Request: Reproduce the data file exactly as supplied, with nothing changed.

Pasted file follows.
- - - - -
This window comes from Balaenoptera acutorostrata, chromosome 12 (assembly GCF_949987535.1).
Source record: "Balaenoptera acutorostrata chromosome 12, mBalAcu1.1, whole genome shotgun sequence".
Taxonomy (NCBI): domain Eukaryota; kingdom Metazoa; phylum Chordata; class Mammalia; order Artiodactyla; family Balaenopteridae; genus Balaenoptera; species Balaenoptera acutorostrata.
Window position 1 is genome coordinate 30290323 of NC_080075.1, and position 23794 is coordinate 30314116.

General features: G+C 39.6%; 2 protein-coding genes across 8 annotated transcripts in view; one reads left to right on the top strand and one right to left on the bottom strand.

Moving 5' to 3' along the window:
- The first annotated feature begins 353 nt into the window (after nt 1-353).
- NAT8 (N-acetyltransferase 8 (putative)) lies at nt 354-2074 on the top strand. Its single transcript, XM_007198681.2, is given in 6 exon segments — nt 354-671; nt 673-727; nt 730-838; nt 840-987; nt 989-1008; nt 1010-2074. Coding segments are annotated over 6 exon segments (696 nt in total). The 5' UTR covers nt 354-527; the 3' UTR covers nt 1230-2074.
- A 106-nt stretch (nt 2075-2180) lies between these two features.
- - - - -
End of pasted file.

This window comes from Balaenoptera acutorostrata, chromosome 12 (assembly GCF_949987535.1).
Source record: "Balaenoptera acutorostrata chromosome 12, mBalAcu1.1, whole genome shotgun sequence".
Taxonomy (NCBI): domain Eukaryota; kingdom Metazoa; phylum Chordata; class Mammalia; order Artiodactyla; family Balaenopteridae; genus Balaenoptera; species Balaenoptera acutorostrata.
Window position 1 is genome coordinate 30290323 of NC_080075.1, and position 23794 is coordinate 30314116.

General features: G+C 39.6%; 2 protein-coding genes across 8 annotated transcripts in view; one reads left to right on the top strand and one right to left on the bottom strand.

Moving 5' to 3' along the window:
- The first annotated feature begins 353 nt into the window (after nt 1-353).
- NAT8 (N-acetyltransferase 8 (putative)) lies at nt 354-2074 on the top strand. Its single transcript, XM_007198681.2, is given in 6 exon segments — nt 354-671; nt 673-727; nt 730-838; nt 840-987; nt 989-1008; nt 1010-2074. Coding segments are annotated over 6 exon segments (696 nt in total). The 5' UTR covers nt 354-527; the 3' UTR covers nt 1230-2074.
- A 106-nt stretch (nt 2075-2180) lies between these two features.